Identity theft is a wide reaching criminal charge. As the fastest growing crime in the U.S., prosecutors are putting the full weight of their resources behind investigating and prosecuting identity theft crimes. Because of the likelihood of multiple theft charges and the complexity of each, it is important to obtain experienced defense representation at the very earliest stages of identity theft charges.
Florida’s identity theft laws are particularly strict. If you are facing an identity theft investigation, or have been charged with a crime, Florida Criminal Defense Attorney David Joffe has the experience to aggressively defend your rights and your freedom. Before you speak to investigators make sure you protect yourself with the advice of counsel. If you don’t, you can harm your ability to defend yourself against any identity theft charges.
Attorney David Joffe has successfully defended hundreds of clients facing theft and fraud charges in both state and federal courts. Call Joffe Law P.A. today to protect your freedom and your rights.
Florida statutes on identity thefts are outlined as follows:
(Florida Statutes Annotated section 817.568)
Obtaining Property by False Personation
Anyone who falsely presents his or herself as another person, or who in any way impersonates another person to obtain property, commits the crime of larceny. Larceny is punishable as either a felony or misdemeanor offense, depending on the value or type of the property taken.
(Florida Statutes Annotated section 817.02)
Criminal Use of Personal Identification Information to Harass
Anyone who uses someone else’s personal identifying information without that person’s permission in an attempt to harass that person commits the crime of criminal use of personal identification information to harass. Using personal identifying information to harass someone is a first-degree misdemeanor.
(Florida Statutes Annotated section 817.568(4))
Use of a Minor’s Personal Identification Information
In Florida it is a second-degree felony to willfully and fraudulently use the personal information of a person under the age of 18 without that person’s permission, or the permission of the minor’s parent or legal guardian. It is also a second-degree felony if a parent or guardian uses the child’s personal identifying information fraudulently and without the child’s permission.
(Florida Statutes Annotated section 817.568(6))
Use of Deceased’s Personal Identification Information
Anyone who uses, or possess with the intent to use, the personal identifying information of a deceased person commits a third-degree felony in Florida. Anyone who uses that information to fraudulently obtain goods or services worth $5,000 or more, or use the information of between 10 and 19 individuals, commits a second-degree felony.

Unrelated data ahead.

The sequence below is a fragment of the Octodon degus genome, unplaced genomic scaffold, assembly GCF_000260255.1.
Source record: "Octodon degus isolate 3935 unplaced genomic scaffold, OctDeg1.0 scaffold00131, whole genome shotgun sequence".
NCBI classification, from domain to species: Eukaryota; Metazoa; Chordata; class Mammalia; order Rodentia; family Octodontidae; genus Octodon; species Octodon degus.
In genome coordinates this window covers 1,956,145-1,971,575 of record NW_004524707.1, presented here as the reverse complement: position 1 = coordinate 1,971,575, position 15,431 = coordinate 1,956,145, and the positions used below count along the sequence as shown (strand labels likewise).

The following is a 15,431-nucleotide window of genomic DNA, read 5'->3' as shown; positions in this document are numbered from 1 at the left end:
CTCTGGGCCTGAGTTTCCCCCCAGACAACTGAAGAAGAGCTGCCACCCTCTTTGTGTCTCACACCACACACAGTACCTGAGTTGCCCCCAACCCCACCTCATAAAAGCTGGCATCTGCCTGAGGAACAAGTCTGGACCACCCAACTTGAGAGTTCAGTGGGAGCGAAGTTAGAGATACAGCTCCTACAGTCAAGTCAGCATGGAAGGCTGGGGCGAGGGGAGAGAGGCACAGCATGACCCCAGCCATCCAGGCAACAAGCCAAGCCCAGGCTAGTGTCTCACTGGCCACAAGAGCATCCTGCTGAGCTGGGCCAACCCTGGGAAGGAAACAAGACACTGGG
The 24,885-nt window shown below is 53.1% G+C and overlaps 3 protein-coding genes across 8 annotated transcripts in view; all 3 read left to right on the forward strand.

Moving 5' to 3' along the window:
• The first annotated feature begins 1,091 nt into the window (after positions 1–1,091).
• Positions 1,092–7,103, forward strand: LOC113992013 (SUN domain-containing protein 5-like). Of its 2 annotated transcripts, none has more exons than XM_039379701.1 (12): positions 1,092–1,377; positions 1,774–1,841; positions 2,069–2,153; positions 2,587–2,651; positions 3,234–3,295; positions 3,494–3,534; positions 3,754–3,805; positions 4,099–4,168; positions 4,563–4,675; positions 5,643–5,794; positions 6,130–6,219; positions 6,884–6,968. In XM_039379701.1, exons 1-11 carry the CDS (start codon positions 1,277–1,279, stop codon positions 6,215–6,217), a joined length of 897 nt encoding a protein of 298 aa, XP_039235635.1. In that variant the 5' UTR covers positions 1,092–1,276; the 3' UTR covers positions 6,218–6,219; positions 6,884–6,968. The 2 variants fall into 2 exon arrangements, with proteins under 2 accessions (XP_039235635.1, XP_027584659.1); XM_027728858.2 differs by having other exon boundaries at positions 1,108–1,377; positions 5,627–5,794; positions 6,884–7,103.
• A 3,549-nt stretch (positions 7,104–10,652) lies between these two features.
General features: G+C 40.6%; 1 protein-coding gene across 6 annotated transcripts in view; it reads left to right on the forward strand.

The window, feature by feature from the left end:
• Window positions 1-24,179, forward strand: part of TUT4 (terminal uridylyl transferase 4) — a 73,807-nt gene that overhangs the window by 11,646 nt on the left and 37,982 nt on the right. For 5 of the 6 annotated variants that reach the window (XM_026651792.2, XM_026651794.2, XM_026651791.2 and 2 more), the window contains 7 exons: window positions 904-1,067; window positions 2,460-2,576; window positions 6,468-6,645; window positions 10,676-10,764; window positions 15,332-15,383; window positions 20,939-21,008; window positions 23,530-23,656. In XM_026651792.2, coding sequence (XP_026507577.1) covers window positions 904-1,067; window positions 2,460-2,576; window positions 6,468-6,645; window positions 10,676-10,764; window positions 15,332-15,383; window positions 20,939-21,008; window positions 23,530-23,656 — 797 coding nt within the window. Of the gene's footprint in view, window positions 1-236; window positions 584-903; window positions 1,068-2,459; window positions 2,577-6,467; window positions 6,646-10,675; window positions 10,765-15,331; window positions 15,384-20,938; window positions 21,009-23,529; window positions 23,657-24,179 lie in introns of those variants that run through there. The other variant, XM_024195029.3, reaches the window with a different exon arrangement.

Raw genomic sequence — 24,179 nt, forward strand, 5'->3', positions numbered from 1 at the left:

If the value of the goods or services obtained is $50,000 or more, or the personal identification information used if from between 20 and 29 deceased people, it is a first-degree felony offense.
Using the personal identification information of 30 or more deceased people, or using that information to obtain $100,000 or more in pecuniary benefit, is a first-degree felony with a mandatory minimum sentence of 10 years in prison.
(Florida Statutes Annotated section 817.568(8))
Counterfeit or Fictitious Personal Identification Information
Anyone who uses, or possess with the intent to use, falsified or fictitious personal identification information in order to commit a fraud commits the crime of counterfeit or fictitious personal identification information. This crime is a third-degree felony, but depending on the circumstances it can also be charged as a second-degree felony, first-degree felony, or a life-felony.
(Florida Statutes Annotated section 817.568(9))
Significant penalties often accompany identity theft charges in Florida. In general, misdemeanors have less serious penalties associated with them than felonies, but both can result in significant fines or incarceration sentences. Penalties may include:
- Incarceration. If you are convicted of a felony identity theft crime in Florida you face anywhere from a year to 40 years or more in prison. For conviction of a first-degree misdemeanor identity theft crime you face up to a year in jail.
- Fines. Felony convictions can result in fines of up to $15,000, while a misdemeanor conviction can result in a fine of anywhere up to $1,000.
- Probation. A court can order someone convicted of identity theft in Florida to serve probation in addition to, or separate from, incarceration and fines. Those on probation have to comply with specific conditions, such as paying all fines and restitution, not associating with known criminals, meeting regularly with the probation officer, and not possessing or owning any firearms.
- Restitution. In any case where an identity theft crime results in an individual or an organization losing money, the court can also impose a restitution order. Restitution compensates any victims and must be paid in addition to any fines or court costs.
Call our office at 954-723-0007 to get the experienced defense you need.